He slipped down the steps and into the warm Atlantic, which gently lapped against the rocks. Feeling his way along the wall, he dived down at a place that he thought might be the one he had mined some months ago, where a thick wall of mussels had gathered.  There was nothing there. He searched further and further along the rocks, finding only the broken edges of the mussel shells still clinging to their beards. He had ripped these from the rocks in the last few months. He slipped his swollen fingers along the wall and felt the biting pain of the salt in the small abrasions. He pushed out and with measured strokes he realised that he was nearing the point. There he searched at the furthest most tip, feeling the strong current surging past him only meters away.

It seemed like now there were no mussels anymore, at least not on this side of the outcrop of rock. Past the point it was too dangerous to swim.  At last, retracing his way back, running his aching hands along the rocks, he found two limpets near to the steps just on the waterline. These were more difficult to find in the dark and more difficult to get off the rocks under the water. As he had touched them he had felt their grip tighten with the terrifying strength of survival. He trod water there keeping an eye on the two shells that were just about visible in the light.  He spat out the lapping waves that slapped up against his face. He waited some two minutes, waiting for them to relax their tightened hold. And then smashing down at them with his palm, forcing the shell downwards, he loosed them, catching them as they slid off the rock.  With each blow he almost screamed with pain as the sharp pointed shells cut into his skin.  He felt weak but the urge to have something in his stomach was still strong enough to do this.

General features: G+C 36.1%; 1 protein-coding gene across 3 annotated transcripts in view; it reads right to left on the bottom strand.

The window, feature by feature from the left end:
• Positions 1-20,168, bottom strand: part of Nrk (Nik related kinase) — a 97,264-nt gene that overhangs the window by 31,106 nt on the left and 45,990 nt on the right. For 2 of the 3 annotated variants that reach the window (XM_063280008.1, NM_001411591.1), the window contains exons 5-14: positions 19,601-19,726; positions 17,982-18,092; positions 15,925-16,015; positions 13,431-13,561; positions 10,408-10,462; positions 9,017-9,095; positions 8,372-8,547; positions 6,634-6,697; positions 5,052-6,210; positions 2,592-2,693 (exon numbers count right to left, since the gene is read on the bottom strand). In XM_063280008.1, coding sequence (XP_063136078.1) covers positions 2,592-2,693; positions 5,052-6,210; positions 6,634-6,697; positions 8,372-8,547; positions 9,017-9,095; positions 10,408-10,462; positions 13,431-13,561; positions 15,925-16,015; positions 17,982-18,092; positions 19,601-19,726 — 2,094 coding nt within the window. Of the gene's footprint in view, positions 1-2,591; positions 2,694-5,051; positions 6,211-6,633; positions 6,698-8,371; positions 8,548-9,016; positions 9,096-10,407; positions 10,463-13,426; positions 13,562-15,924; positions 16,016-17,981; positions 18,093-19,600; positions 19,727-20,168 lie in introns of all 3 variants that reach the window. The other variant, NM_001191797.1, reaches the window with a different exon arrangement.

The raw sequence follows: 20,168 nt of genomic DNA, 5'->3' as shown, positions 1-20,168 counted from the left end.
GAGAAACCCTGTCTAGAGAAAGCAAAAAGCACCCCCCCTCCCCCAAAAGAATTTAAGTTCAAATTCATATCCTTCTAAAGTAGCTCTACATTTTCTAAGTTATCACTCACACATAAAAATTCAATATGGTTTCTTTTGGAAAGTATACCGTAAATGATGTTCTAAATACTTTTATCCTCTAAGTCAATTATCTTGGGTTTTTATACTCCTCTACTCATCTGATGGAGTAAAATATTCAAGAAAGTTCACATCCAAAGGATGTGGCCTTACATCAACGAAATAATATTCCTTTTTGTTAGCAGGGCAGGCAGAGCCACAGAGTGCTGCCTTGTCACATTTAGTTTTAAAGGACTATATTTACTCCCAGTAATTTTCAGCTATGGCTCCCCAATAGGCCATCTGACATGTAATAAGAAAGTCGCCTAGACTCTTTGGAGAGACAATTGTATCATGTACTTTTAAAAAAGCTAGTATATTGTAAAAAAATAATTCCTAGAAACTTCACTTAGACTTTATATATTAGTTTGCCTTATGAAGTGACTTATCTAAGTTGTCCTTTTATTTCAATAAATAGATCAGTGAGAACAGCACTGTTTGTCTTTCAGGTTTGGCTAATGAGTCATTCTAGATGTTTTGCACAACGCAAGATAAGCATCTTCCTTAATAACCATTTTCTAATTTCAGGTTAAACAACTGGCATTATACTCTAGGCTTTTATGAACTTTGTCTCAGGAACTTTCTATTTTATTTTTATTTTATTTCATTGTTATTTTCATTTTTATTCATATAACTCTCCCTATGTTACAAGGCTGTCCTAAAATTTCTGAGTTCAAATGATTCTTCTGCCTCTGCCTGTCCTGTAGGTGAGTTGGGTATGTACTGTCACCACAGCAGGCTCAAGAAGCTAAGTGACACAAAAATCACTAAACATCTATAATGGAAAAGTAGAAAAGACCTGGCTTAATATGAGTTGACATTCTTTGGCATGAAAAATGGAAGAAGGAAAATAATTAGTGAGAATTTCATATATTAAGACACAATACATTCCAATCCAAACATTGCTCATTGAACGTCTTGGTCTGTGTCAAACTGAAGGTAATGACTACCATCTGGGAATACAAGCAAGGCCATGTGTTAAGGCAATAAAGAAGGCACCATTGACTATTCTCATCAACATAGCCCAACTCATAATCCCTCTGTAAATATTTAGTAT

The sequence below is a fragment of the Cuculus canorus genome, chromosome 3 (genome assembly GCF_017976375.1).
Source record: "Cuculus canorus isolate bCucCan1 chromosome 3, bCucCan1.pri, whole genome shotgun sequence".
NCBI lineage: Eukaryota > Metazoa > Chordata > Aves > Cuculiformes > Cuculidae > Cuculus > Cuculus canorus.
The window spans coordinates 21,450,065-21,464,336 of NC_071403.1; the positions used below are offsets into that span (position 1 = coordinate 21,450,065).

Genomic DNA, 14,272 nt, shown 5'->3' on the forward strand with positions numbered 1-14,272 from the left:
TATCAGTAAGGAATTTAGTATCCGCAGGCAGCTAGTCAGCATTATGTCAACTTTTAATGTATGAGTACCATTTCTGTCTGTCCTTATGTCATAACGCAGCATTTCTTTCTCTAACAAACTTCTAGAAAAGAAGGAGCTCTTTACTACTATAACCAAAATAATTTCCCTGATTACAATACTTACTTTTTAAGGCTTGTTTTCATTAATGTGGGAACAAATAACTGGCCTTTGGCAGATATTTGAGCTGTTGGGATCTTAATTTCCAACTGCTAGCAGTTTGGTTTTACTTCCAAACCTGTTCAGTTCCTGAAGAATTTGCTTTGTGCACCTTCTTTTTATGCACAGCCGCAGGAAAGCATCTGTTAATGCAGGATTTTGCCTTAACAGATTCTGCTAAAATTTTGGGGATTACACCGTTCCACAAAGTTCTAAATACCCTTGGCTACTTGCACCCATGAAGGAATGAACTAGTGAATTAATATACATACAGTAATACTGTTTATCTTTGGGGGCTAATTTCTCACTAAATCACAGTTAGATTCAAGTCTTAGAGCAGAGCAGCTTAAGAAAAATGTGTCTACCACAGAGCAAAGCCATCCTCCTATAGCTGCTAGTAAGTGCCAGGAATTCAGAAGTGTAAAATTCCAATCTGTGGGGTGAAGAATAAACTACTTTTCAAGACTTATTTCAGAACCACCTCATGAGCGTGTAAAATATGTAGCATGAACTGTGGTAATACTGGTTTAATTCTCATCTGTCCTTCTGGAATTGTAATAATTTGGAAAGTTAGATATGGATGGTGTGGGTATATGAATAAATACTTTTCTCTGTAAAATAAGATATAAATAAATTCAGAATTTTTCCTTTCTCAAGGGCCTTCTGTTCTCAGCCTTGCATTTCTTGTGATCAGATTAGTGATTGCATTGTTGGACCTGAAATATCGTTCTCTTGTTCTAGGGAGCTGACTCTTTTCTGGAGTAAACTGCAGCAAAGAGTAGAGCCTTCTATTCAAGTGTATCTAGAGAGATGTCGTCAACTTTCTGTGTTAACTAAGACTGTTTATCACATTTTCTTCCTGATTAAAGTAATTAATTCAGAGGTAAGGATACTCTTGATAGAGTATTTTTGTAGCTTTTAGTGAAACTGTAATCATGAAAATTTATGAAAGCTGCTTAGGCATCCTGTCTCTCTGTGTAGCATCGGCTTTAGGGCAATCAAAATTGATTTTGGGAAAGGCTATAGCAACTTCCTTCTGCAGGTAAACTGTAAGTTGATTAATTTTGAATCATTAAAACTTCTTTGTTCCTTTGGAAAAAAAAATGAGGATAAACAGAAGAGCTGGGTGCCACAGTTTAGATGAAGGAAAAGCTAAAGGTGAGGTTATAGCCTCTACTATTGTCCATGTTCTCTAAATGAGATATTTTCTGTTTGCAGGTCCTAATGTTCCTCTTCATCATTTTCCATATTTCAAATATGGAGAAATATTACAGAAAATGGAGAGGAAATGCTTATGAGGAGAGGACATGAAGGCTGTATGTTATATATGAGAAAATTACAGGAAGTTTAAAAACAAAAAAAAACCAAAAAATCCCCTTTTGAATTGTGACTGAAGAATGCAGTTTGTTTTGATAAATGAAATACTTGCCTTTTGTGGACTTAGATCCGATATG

He slipped them into his shorts with some relief. But he knew now that he would have to move further down the coast, away from the safety of his bushes and further towards the danger, in order to find a new source of food.  He swam up to the shore with an annoyance that was tempered by fear. Struggling through the kelp forest, he pulled himself towards the beach, unwilling to suffer the biting pain of walking on the rocks. The fronds of the seaweed seemed to be grappling with him, pulling at his arms and legs with their warm slimy enticements.  Urging him to give up.  Enjoining him down into their peaceful depths.  He slung them off, keeping his eyes on the line of the white sands of the beach.  Then a swell of water helped to untangle him and lifted him effortlessly towards the grating shells that the sea kept churning at the shoreline.  Slumped in this mess of breaking shards he lay exhausted for a minute catching his breath, allowing the swell to wash against him. Getting up, his legs buckled and then straightened repeatedly as he moved up onto the white sand.  He stumbled through the thicket on the beach’s verge, then onto the rough and fell onto the grass of the golf course.

He singed the flesh of the limpet on the flame of his lighter that he kept wrapped in plastic around his neck, he then took out of his pocket the small piece of flint, that he had been working into a blade, and in the light of the moon he scooped out the flesh and swallowed down the small piece of slippery grey meat. He repeated the action on the second one and then got up and made his way towards the green on the 18th hole.  As he walked a pain had begun to grow and he clutched at the lower part of his stomach.  He rushed and sat down in one of the bunkers that ran down towards the beach and expelled more of the black liquid that he had been passing for the last few days.  The shellfish must be bad.  He had seen at night the phosphorescence in the small lapping waves of the ocean.  There was red tide about and he had been told that that wasn’t good for shellfish, but it was the only food he knew out here.  What he needed was water.

He moved circumspectly up towards the clubhouse.  The course was blanched in the blue glow of the moon’s light that reflected off the manicured grass of the fairways.  The stillness and the warmth of the night offered him a small sense of comfort.  On warm nights such as this he slept on the seventh green that was raised above the rest of the course and which looked towards the mountains where he came from, but thirst from the mussels and the biting salt of the sea that smarted in his mouth forced him to the clubhouse.